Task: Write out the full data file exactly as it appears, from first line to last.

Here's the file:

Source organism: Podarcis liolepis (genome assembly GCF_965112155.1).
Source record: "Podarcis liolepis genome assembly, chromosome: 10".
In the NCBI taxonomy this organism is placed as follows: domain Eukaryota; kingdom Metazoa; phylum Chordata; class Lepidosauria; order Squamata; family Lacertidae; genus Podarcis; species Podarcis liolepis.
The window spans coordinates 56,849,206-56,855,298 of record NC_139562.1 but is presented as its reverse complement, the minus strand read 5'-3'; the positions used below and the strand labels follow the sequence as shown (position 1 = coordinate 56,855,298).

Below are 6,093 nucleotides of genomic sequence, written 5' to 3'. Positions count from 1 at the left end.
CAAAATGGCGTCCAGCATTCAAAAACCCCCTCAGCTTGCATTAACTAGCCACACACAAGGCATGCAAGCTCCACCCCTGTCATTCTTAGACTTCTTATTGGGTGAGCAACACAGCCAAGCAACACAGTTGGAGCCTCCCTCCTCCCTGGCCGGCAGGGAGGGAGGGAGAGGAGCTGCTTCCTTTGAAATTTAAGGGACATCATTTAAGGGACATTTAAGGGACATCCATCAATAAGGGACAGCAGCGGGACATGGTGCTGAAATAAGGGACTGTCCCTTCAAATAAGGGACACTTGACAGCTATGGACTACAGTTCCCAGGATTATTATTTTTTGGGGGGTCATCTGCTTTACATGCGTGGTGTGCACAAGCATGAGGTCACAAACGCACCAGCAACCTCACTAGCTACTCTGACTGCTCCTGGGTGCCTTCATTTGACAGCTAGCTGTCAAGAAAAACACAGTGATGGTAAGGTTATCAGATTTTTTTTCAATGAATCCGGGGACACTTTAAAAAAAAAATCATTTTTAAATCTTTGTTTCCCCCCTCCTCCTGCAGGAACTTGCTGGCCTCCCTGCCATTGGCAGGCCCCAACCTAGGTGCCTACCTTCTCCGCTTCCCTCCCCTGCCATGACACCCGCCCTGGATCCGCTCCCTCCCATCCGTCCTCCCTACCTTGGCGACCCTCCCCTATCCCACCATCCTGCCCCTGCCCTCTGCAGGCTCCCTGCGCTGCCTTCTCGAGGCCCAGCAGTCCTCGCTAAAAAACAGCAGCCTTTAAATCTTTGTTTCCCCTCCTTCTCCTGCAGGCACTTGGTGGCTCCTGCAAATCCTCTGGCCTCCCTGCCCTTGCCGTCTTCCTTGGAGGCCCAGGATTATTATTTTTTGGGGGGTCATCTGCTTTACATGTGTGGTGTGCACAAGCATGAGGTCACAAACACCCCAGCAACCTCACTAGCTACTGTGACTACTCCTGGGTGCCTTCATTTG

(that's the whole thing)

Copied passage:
Source organism: Podarcis liolepis (genome assembly GCF_965112155.1).
Source record: "Podarcis liolepis genome assembly, chromosome: 10".
In the NCBI taxonomy this organism is placed as follows: domain Eukaryota; kingdom Metazoa; phylum Chordata; class Lepidosauria; order Squamata; family Lacertidae; genus Podarcis; species Podarcis liolepis.
The window spans coordinates 56,849,206-56,855,298 of record NC_139562.1 but is presented as its reverse complement, the minus strand read 5'-3'; the positions used below and the strand labels follow the sequence as shown (position 1 = coordinate 56,855,298).

Below are 6,093 nucleotides of genomic sequence, written 5' to 3'. Positions count from 1 at the left end.
CAAAATGGCGTCCAGCATTCAAAAACCCCCTCAGCTTGCATTAACTAGCCACACACAAGGCATGCAAGCTCCACCCCTGTCATTCTTAGACTTCTTATTGGGTGAGCAACACAGCCAAGCAACACAGTTGGAGCCTCCCTCCTCCCTGGCCGGCAGGGAGGGAGGGAGAGGAGCTGCTTCCTTTGAAATTTAAGGGACATCATTTAAGGGACATTTAAGGGACATCCATCAATAAGGGACAGCAGCGGGACATGGTGCTGAAATAAGGGACTGTCCCTTCAAATAAGGGACACTTGACAGCTATGGACTACAGTTCCCAGGATTATTATTTTTTGGGGGGTCATCTGCTTTACATGCGTGGTGTGCACAAGCATGAGGTCACAAACGCACCAGCAACCTCACTAGCTACTCTGACTGCTCCTGGGTGCCTTCATTTGACAGCTAGCTGTCAAGAAAAACACAGTGATGGTAAGGTTATCAGATTTTTTTTCAATGAATCCGGGGACACTTTAAAAAAAAAATCATTTTTAAATCTTTGTTTCCCCCCTCCTCCTGCAGGAACTTGCTGGCCTCCCTGCCATTGGCAGGCCCCAACCTAGGTGCCTACCTTCTCCGCTTCCCTCCCCTGCCATGACACCCGCCCTGGATCCGCTCCCTCCCATCCGTCCTCCCTACCTTGGCGACCCTCCCCTATCCCACCATCCTGCCCCTGCCCTCTGCAGGCTCCCTGCGCTGCCTTCTCGAGGCCCAGCAGTCCTCGCTAAAAAACAGCAGCCTTTAAATCTTTGTTTCCCCTCCTTCTCCTGCAGGCACTTGGTGGCTCCTGCAAATCCTCTGGCCTCCCTGCCCTTGCCGTCTTCCTTGGAGGCCCAGGATTATTATTTTTTGGGGGGTCATCTGCTTTACATGTGTGGTGTGCACAAGCATGAGGTCACAAACACCCCAGCAACCTCACTAGCTACTGTGACTACTCCTGGGTGCCTTCATTTG